White Guilt, White Feeling, and the Struggle for Liberation

(Photo: Allison Upchurch)

         As part of the second annual Anti-Oppression Week here at Regis, Dr. Brian Drwecki and senior Jack Flotte led a discussion on Tuesday, Feb 7, about ignored feelings of white guilt and privilege and the social justice we strive for in our community. 

        This session included eye-opening facts of the struggles faced by the black community, as compared to white people. Furthermore, they simplified the definition of racism, stating it is a system of oppression not just confined to social interactions. The conversation then focused on how white guilt comes about from a myth of superiority and perceived taboo topic of racism in the United States.

        Flotte retold his own story of racial injustice and was praised for being an example of showing contemplatives in action by combating racism and actively participating in real world events and rallies, truly showing what it means be an engaged and educated Jesuit student.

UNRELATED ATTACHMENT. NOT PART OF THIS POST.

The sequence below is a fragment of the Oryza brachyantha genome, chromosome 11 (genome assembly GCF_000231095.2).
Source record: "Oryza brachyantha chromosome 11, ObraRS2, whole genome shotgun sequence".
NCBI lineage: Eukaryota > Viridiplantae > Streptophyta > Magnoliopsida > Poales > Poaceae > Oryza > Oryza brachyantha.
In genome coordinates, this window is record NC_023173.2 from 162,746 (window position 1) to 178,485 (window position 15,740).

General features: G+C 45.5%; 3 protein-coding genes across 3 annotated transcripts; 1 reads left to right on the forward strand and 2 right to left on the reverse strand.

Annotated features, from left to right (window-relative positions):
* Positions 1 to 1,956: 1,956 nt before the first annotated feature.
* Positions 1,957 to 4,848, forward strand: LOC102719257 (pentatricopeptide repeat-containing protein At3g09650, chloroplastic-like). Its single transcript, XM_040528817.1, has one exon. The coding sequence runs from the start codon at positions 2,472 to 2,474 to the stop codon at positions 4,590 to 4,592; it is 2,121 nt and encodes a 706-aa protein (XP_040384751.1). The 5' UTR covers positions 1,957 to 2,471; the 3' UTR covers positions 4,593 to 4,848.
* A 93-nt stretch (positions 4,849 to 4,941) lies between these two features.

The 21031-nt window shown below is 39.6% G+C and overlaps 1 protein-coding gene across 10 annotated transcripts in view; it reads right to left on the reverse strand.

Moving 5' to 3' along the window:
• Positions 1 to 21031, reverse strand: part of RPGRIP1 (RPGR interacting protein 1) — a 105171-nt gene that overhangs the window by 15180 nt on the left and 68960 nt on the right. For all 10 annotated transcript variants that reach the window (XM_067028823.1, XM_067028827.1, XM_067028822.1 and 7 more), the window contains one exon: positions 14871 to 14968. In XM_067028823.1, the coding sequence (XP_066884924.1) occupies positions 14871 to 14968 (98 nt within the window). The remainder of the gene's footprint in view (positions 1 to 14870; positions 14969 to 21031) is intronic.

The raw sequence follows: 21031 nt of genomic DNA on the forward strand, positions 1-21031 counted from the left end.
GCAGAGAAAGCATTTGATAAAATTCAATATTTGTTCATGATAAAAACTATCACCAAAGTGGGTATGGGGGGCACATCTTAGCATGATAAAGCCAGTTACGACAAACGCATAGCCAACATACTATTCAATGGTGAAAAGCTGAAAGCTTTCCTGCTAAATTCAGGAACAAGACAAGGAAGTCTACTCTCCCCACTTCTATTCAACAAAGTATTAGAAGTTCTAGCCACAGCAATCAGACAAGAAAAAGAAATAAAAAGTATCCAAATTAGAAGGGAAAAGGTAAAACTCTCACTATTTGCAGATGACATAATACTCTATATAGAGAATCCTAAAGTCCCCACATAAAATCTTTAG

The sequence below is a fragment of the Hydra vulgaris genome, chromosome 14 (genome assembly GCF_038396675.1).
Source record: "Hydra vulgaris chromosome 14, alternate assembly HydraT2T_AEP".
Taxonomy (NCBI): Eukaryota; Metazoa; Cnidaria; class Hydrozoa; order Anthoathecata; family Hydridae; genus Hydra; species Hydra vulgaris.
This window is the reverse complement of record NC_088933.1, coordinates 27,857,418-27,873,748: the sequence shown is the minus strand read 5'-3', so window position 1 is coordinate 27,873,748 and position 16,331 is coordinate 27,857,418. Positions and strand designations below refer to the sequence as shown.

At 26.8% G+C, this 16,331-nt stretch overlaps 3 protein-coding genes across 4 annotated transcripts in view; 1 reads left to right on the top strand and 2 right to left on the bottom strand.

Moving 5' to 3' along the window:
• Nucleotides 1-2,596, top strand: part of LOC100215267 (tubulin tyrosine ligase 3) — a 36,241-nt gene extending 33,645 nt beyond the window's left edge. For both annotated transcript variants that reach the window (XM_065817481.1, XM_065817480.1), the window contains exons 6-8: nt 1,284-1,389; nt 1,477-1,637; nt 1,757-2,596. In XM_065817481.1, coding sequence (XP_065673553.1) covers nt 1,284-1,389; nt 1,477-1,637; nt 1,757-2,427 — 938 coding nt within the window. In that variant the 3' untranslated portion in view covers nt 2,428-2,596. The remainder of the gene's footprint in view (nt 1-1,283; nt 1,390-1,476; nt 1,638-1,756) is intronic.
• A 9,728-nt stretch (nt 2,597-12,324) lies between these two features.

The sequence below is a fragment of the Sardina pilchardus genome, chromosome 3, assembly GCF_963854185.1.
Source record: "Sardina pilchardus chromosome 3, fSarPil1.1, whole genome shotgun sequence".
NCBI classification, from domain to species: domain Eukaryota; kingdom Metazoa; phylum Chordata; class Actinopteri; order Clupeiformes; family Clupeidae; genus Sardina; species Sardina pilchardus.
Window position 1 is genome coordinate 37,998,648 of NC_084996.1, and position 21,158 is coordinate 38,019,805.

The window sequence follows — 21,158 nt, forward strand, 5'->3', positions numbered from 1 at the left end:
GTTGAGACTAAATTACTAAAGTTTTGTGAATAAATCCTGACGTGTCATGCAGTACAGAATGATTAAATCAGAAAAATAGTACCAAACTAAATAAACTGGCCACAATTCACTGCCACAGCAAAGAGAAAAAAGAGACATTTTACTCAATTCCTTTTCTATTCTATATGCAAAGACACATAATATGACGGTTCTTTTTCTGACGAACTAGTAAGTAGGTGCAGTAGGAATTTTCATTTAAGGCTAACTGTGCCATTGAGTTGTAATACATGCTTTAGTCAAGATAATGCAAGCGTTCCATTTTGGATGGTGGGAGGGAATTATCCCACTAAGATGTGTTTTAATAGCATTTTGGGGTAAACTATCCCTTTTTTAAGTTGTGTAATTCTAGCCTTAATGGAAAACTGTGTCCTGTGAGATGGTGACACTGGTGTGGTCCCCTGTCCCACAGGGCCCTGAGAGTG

At the end of the discussion, Flotte gave advice on how to be a better ally for those who face oppression. Firstly, we must accept the discomfort when it comes to racial division, and channel that guilt into action. Second, we need to normalize race within your group of friends and family members. Finally, research everything presented to us: don’t take it to be true unless it’s from a reliable source.

        Brian Drwecki is the faculty advisor to the Black Student Alliance at Regis and Jack Flotte is a member of that same organization. Keep an eye out for the different events hosted by BSA to learn more!

Allison Upchurch Staff Reporter